Jan 9, 2005

Dramas, larger and small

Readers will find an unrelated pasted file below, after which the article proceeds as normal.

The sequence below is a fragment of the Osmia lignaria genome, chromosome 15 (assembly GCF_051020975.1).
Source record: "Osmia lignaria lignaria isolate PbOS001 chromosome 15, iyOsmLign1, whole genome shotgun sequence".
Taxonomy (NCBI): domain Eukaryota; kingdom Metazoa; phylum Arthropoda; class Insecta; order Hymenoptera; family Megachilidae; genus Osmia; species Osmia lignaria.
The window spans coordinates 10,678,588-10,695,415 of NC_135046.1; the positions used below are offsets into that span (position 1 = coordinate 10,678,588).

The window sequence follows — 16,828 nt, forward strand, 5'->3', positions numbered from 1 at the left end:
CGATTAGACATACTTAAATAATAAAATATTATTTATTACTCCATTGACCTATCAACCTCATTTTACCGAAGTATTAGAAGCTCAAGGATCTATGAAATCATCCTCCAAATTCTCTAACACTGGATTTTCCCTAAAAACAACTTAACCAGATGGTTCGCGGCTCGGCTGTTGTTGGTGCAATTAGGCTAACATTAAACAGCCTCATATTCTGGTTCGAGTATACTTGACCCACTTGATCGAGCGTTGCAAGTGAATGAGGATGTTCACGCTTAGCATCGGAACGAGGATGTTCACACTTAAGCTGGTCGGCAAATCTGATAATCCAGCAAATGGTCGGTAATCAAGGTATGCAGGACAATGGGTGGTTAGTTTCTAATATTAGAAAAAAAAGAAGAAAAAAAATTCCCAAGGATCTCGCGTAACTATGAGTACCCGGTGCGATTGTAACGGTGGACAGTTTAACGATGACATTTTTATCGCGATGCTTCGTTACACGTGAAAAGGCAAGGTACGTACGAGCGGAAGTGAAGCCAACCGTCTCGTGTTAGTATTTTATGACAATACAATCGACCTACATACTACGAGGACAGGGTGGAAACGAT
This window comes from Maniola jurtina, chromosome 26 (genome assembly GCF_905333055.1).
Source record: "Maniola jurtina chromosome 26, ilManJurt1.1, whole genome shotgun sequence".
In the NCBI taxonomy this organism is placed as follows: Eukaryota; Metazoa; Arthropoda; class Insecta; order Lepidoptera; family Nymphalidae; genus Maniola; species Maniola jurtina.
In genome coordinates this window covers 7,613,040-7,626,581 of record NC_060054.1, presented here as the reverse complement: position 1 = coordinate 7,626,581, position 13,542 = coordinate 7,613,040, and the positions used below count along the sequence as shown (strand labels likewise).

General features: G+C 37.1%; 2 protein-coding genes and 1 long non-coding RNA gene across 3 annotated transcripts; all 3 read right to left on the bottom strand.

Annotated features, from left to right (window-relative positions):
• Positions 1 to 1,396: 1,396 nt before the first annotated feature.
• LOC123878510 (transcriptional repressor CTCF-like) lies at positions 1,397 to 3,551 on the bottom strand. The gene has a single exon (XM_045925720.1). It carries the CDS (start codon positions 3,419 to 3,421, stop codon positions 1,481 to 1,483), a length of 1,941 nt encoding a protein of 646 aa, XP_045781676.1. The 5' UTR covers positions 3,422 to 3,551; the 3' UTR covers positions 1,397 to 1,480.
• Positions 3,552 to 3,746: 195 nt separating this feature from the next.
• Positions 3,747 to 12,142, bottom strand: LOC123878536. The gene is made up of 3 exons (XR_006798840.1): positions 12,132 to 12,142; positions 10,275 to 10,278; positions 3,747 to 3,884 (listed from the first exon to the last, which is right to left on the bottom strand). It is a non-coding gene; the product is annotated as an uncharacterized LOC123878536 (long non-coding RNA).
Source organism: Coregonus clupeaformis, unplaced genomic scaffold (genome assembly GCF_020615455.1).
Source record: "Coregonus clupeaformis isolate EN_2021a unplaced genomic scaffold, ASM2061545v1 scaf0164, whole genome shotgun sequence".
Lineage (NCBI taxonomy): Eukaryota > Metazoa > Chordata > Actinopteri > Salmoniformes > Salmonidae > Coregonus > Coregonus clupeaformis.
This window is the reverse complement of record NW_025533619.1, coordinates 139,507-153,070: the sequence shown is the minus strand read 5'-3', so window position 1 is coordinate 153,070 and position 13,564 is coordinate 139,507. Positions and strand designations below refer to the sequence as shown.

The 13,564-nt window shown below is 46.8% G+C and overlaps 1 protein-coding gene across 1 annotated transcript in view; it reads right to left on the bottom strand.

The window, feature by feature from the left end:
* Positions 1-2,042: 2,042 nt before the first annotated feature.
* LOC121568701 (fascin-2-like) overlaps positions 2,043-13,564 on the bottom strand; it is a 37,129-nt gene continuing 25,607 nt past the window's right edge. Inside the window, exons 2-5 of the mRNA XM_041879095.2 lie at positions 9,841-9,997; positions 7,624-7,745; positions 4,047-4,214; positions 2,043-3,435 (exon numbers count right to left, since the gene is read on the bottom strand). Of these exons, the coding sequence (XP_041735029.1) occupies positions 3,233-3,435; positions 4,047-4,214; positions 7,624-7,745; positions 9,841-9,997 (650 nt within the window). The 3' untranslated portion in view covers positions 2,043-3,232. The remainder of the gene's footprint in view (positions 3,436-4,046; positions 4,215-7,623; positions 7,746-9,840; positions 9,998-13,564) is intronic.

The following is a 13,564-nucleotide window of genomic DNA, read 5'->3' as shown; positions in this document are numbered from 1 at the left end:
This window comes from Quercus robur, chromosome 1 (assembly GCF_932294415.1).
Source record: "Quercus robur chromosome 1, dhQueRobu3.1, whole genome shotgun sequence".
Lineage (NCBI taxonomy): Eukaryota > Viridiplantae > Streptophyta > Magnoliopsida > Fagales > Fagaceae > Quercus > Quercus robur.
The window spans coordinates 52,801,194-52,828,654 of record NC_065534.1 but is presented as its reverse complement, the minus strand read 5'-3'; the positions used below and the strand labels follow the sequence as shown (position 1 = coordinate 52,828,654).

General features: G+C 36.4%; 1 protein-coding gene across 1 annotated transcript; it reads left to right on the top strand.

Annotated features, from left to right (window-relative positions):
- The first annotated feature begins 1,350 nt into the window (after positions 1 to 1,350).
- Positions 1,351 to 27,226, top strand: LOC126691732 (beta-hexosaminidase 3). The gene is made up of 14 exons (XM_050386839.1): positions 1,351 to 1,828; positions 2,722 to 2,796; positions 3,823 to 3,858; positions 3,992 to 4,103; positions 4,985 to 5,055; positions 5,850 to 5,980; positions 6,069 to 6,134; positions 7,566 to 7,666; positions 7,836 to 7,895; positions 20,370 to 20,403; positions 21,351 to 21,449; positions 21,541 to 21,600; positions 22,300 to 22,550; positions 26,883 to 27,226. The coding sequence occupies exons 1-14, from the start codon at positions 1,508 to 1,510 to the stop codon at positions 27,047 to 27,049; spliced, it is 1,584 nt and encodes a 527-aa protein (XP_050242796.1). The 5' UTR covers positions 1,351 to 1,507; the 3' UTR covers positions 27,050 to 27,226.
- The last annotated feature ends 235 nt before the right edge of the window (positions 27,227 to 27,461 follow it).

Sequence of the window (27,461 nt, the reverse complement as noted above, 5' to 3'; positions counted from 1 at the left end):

These images, the shooting by the GI and the beheading of Margaret Hassan, appeared on the day the drama club meets. There are a dozen in the troop who appear regularly. Maybe six more appear when they damn well feel like it. I’m always after them to let me know if they’re coming and when I meet one of the missing walking to class they will be so gracious. I’m thinking of Loubna and Libna here. They come to the first meeting every semester and then they come now and then. You can never count on them. Loubna actually has talent. She’s the face with acne. Libna is one of the little breath takers. Thneyu’re the same height. They wear the same clothes. They finish each other’s sentences. I suppose they’re lesbians, which of course here would mean strung up and skinned. The two nicest girls you’ll ever meet, but not reliable. I never see one without the other. As for the troop, it's a mixture of students and faculty. We meet in the university auditorium. A cold, dank place, but new as fresh spit. It’s used mostly for the rock n roll bands and the Moroccan musicians. And at the end of each semester there’s a variety show. Moroccans are natural born performers as you well know. Give them a song, a dance routine, a character, a line and, whether experienced or not, they stand right up and do. Which is the only time they do. off stage, there is no do. There is talk about do. There is dream of do. There is almost do. But then no do. So then suddenly, with no warning, one night nobody shows up. They scatter like pigeons. It could be cold or heat or some forgotten holiday. They don’t email or call, God forbid. They just don’t show up. And every semester begins again with the same promise. “This is what we want to do more than anything,” they always say and there is this intense interest for a few weeks and then they fall away, one by one. Although there is always one or two left. Ayesha was one of those.

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